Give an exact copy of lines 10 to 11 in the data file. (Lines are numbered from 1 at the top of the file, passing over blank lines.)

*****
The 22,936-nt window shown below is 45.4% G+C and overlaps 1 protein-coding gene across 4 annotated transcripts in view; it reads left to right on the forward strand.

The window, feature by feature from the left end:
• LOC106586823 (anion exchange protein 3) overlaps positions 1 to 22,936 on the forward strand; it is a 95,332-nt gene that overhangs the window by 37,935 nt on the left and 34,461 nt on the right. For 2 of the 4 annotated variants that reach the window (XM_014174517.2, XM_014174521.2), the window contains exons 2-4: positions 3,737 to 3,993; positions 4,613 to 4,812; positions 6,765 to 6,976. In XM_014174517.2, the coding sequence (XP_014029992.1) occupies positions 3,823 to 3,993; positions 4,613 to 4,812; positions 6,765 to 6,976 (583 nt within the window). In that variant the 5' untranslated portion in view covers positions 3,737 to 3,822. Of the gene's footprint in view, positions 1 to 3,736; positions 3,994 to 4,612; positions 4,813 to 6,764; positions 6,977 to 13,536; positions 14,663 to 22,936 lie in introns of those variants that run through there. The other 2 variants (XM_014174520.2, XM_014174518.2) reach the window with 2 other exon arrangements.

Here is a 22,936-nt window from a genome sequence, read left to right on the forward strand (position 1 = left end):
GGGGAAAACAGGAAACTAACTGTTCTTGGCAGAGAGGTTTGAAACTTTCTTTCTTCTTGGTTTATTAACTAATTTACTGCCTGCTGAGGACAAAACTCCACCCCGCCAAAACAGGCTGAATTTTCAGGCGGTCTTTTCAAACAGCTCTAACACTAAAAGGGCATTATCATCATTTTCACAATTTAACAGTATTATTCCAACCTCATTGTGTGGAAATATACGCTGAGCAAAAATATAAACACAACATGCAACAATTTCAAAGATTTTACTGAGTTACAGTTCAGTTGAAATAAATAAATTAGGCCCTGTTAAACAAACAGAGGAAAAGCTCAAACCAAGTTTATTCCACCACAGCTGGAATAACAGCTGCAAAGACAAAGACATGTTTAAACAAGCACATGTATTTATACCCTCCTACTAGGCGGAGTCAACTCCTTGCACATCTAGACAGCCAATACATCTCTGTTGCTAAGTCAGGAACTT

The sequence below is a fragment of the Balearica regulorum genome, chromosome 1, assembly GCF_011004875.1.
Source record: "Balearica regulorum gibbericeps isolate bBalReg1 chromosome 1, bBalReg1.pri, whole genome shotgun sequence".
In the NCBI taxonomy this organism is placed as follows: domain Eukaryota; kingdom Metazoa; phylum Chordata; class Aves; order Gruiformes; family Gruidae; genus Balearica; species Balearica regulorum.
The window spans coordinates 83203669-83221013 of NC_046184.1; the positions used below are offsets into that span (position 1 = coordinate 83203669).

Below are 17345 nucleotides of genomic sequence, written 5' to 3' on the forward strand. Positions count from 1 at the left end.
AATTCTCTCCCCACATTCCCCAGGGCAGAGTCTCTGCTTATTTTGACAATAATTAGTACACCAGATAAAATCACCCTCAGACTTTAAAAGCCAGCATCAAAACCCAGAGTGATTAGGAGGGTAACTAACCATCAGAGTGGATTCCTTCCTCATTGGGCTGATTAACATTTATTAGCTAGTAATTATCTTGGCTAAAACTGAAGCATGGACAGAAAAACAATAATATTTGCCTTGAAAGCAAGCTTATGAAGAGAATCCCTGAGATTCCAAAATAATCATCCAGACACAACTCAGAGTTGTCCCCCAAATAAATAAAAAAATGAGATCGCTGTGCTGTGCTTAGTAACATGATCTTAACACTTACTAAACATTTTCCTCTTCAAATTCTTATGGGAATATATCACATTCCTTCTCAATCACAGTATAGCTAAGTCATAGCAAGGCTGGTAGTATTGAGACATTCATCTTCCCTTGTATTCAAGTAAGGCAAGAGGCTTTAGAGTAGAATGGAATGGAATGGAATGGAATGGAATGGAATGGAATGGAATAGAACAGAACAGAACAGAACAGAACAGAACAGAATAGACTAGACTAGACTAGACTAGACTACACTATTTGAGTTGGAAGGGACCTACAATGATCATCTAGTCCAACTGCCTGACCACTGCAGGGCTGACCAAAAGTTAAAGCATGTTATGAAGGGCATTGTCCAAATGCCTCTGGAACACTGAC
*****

Below are 17345 nucleotides of genomic sequence, written 5' to 3' on the forward strand. Positions count from 1 at the left end.
AATTCTCTCCCCACATTCCCCAGGGCAGAGTCTCTGCTTATTTTGACAATAATTAGTACACCAGATAAAATCACCCTCAGACTTTAAAAGCCAGCATCAAAACCCAGAGTGATTAGGAGGGTAACTAACCATCAGAGTGGATTCCTTCCTCATTGGGCTGATTAACATTTATTAGCTAGTAATTATCTTGGCTAAAACTGAAGCATGGACAGAAAAACAATAATATTTGCCTTGAAAGCAAGCTTATGAAGAGAATCCCTGAGATTCCAAAATAATCATCCAGACACAACTCAGAGTTGTCCCCCAAATAAATAAAAAAATGAGATCGCTGTGCTGTGCTTAGTAACATGATCTTAACACTTACTAAACATTTTCCTCTTCAAATTCTTATGGGAATATATCACATTCCTTCTCAATCACAGTATAGCTAAGTCATAGCAAGGCTGGTAGTATTGAGACATTCATCTTCCCTTGTATTCAAGTAAGGCAAGAGGCTTTAGAGTAGAATGGAATGGAATGGAATGGAATGGAATGGAATGGAATGGAATAGAACAGAACAGAACAGAACAGAACAGAACAGAATAGACTAGACTAGACTAGACTAGACTACACTATTTGAGTTGGAAGGGACCTACAATGATCATCTAGTCCAACTGCCTGACCACTGCAGGGCTGACCAAAAGTTAAAGCATGTTATGAAGGGCATTGTCCAAATGCCTCTGGAACACTGAC